It is important to note that acupuncture and moxibustion should not be used as a substitute for conventional cancer treatment, but they can be used as a complementary therapy to help alleviate side effects of chemo and radiotherapy.
In conclusion, acupuncture and moxibustion have shown promise in the treatment of leukopenia caused by chemo and radiotherapy. The combination of acupuncture and herbal medicine will lead a double effect in the clinical. The intervention of this complementary medicine therapy can often affect the prognosis of cancer treatment
- Lu, W.Acupuncture and moxibustion for chemotherapy-induced leukopenia: a randomized controlled trial. Supportive Care in Cancer. 2014; 22(6), 1733-1738.
- Chen, X.Clinical observation of moxibustion in preventing chemotherapy-induced leukopenia in lung cancer patients. Journal of Traditional Chinese Medicine.2012; 32(3), 343-346.
- Jiayun Nian. Efficacy and safety of acupuncture for chemotherapy-induced leukopenia: A systematic review and meta-analysis. Medicine (Baltimore). 2022; 21;101(42):e30995.
- Ya Wen Shih. Effectiveness of Acupuncture in Relieving Chemotherapy-induced Leukopenia in Patients With Breast Cancer: A Systematic Review With A Meta-Analysis and Trial Sequential Analysis. Integr Cancer Ther. 2021 Jan-Dec;20:15347354211063884.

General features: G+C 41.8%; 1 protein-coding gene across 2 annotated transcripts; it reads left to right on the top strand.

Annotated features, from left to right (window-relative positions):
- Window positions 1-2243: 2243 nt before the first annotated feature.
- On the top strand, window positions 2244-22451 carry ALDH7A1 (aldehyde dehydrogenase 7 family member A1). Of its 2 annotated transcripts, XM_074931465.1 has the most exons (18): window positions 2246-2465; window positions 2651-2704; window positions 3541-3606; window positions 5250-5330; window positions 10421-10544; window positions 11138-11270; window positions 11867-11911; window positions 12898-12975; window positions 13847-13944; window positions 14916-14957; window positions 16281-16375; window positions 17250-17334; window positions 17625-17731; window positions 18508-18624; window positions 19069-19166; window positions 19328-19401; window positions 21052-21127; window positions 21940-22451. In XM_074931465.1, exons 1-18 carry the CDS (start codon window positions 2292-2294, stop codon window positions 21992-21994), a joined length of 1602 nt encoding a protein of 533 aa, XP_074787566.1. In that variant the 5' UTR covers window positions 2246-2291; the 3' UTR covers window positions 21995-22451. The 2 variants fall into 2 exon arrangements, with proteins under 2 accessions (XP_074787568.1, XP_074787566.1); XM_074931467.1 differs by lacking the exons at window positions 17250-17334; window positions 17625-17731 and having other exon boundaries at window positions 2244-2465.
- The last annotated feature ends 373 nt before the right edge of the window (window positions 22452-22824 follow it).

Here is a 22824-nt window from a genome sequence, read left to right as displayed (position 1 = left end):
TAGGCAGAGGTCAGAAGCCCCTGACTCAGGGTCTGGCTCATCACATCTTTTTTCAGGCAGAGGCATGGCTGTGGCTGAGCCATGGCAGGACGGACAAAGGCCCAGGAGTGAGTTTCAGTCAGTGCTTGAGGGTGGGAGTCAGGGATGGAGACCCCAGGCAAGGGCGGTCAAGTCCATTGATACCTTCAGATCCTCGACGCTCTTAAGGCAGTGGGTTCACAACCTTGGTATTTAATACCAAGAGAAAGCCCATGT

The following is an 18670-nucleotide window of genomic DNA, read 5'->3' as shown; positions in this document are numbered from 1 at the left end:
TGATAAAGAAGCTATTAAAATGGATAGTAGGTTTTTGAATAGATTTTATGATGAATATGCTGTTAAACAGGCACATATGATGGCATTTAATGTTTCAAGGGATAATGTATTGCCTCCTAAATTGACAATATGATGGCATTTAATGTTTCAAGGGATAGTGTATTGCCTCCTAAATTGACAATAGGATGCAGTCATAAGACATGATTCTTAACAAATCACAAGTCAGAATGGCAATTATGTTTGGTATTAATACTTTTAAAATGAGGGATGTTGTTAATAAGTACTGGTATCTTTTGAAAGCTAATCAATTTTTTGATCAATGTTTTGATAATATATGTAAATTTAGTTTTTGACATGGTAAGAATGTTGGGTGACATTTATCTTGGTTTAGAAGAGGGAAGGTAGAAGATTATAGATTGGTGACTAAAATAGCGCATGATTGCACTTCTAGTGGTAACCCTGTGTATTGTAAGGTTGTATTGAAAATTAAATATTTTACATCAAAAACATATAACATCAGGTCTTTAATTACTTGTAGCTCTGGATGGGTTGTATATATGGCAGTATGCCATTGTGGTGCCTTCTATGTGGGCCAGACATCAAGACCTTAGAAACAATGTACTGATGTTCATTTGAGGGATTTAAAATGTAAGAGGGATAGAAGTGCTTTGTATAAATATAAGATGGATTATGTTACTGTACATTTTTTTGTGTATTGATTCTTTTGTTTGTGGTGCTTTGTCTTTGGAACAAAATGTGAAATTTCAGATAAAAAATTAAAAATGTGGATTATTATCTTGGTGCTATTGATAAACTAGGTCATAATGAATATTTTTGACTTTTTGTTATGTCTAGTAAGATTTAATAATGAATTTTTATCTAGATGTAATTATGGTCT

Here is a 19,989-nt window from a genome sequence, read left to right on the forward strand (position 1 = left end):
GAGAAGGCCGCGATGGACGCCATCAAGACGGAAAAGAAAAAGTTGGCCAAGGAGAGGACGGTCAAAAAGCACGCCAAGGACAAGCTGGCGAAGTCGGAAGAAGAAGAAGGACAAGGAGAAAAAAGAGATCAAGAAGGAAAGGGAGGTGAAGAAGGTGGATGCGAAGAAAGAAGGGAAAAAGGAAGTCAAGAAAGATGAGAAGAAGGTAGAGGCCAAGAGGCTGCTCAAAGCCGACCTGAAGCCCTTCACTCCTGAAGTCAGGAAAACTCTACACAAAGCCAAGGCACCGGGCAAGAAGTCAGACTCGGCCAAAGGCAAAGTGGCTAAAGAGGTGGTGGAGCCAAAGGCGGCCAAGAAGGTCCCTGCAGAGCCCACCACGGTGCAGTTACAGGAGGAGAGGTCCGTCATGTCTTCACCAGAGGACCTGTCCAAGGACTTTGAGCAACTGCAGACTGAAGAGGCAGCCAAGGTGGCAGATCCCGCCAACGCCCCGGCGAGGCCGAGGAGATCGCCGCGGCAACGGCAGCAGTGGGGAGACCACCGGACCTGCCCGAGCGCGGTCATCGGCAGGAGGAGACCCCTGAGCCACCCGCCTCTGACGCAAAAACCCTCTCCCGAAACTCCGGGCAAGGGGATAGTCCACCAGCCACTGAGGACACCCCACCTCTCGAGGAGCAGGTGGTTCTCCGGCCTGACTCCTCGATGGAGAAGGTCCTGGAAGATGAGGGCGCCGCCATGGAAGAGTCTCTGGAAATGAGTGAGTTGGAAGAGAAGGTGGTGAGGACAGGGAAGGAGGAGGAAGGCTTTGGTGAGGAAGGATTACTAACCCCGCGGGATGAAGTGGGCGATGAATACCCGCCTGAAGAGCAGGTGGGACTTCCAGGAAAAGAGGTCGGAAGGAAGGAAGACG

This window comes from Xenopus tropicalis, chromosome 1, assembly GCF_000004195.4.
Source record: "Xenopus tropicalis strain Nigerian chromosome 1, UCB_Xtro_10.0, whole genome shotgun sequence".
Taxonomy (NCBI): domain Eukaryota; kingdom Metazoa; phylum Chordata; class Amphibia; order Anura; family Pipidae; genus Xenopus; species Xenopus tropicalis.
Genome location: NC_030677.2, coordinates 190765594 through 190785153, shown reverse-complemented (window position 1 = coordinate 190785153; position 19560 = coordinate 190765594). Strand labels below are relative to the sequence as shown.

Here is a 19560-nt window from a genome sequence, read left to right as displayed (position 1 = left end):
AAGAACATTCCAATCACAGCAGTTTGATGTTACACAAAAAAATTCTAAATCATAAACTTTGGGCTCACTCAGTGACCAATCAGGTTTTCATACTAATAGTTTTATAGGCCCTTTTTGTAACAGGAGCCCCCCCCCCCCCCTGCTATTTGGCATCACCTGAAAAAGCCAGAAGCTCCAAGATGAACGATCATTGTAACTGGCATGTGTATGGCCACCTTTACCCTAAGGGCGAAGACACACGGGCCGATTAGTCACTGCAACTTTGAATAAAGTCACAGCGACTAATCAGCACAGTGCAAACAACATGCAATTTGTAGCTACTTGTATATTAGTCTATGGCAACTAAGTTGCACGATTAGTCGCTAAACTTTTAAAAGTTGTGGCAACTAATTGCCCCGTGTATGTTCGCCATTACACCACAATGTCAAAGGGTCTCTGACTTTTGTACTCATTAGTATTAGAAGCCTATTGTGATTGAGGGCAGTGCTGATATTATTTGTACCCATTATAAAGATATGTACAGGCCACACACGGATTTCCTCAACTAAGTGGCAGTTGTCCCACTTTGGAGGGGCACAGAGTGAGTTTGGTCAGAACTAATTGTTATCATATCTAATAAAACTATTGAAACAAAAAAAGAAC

- Tae-Young Choi. Moxibustion for the treatment of chemotherapy-induced leukopenia: a systematic review of randomized clinical trials. Support Care Cancer. 2015 Jun;23(6):1819-26
- Qing Wang. Chinese Herbal Medicine for Chemotherapy-Induced Leukopenia: A Systematic Review and Meta-Analysis of High-Quality Randomized Controlled Trials. Front Pharmacol. 2021 May 4;12:573500.
Wednesday 15 March 2023
Monday 6 March 2023
Hypertension is common conditions that affect millions of people worldwide. Antihypertensive drugs are the mainstay of treatment for these conditions, and they are highly effective in controlling blood pressure. However, these drugs may have unwanted side effects on sexual function, which can significantly impact quality of life. Sexual dysfunction can lead to reduced self-esteem, anxiety, and depression, which can exacerbate the underlying conditions. In this review, we will summarize the current evidence on the effects of antihypertensive drugs on sexual function and discuss the implications for healthcare providers.
Effects of Antihypertensive Drugs on Sexual Function: Beta-blockers, calcium channel blockers, and diuretics are the most commonly used antihypertensive drugs. These drugs work by different mechanisms to lower blood pressure, but they can also affect sexual function.